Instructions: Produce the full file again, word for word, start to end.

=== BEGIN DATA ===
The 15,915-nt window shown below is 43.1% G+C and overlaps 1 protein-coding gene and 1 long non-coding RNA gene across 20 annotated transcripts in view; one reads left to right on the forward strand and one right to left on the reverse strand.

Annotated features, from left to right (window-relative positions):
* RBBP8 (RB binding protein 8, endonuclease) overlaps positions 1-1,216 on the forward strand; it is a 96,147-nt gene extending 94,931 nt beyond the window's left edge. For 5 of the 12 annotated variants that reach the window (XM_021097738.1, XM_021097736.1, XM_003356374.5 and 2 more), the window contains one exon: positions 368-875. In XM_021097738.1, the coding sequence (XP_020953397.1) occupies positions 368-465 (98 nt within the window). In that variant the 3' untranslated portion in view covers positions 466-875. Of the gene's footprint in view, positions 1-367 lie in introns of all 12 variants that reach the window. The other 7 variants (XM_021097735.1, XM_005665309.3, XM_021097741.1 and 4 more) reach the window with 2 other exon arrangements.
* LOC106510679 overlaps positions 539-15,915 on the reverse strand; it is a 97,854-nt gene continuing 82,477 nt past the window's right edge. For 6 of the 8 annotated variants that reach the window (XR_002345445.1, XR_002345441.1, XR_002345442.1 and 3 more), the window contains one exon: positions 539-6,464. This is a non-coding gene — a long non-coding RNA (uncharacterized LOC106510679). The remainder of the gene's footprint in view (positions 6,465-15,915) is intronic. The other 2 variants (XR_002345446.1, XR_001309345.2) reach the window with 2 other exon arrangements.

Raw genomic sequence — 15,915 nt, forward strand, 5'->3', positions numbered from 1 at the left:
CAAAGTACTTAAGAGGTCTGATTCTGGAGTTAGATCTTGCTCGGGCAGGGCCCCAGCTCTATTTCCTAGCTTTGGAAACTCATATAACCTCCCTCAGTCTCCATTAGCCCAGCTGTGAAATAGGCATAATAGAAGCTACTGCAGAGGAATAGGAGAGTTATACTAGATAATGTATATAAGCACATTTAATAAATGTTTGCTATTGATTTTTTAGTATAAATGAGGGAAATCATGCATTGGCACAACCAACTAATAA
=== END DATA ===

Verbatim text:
The 15,915-nt window shown below is 43.1% G+C and overlaps 1 protein-coding gene and 1 long non-coding RNA gene across 20 annotated transcripts in view; one reads left to right on the forward strand and one right to left on the reverse strand.

Annotated features, from left to right (window-relative positions):
* RBBP8 (RB binding protein 8, endonuclease) overlaps positions 1-1,216 on the forward strand; it is a 96,147-nt gene extending 94,931 nt beyond the window's left edge. For 5 of the 12 annotated variants that reach the window (XM_021097738.1, XM_021097736.1, XM_003356374.5 and 2 more), the window contains one exon: positions 368-875. In XM_021097738.1, the coding sequence (XP_020953397.1) occupies positions 368-465 (98 nt within the window). In that variant the 3' untranslated portion in view covers positions 466-875. Of the gene's footprint in view, positions 1-367 lie in introns of all 12 variants that reach the window. The other 7 variants (XM_021097735.1, XM_005665309.3, XM_021097741.1 and 4 more) reach the window with 2 other exon arrangements.
* LOC106510679 overlaps positions 539-15,915 on the reverse strand; it is a 97,854-nt gene continuing 82,477 nt past the window's right edge. For 6 of the 8 annotated variants that reach the window (XR_002345445.1, XR_002345441.1, XR_002345442.1 and 3 more), the window contains one exon: positions 539-6,464. This is a non-coding gene — a long non-coding RNA (uncharacterized LOC106510679). The remainder of the gene's footprint in view (positions 6,465-15,915) is intronic. The other 2 variants (XR_002345446.1, XR_001309345.2) reach the window with 2 other exon arrangements.

Raw genomic sequence — 15,915 nt, forward strand, 5'->3', positions numbered from 1 at the left:
CAAAGTACTTAAGAGGTCTGATTCTGGAGTTAGATCTTGCTCGGGCAGGGCCCCAGCTCTATTTCCTAGCTTTGGAAACTCATATAACCTCCCTCAGTCTCCATTAGCCCAGCTGTGAAATAGGCATAATAGAAGCTACTGCAGAGGAATAGGAGAGTTATACTAGATAATGTATATAAGCACATTTAATAAATGTTTGCTATTGATTTTTTAGTATAAATGAGGGAAATCATGCATTGGCACAACCAACTAATAA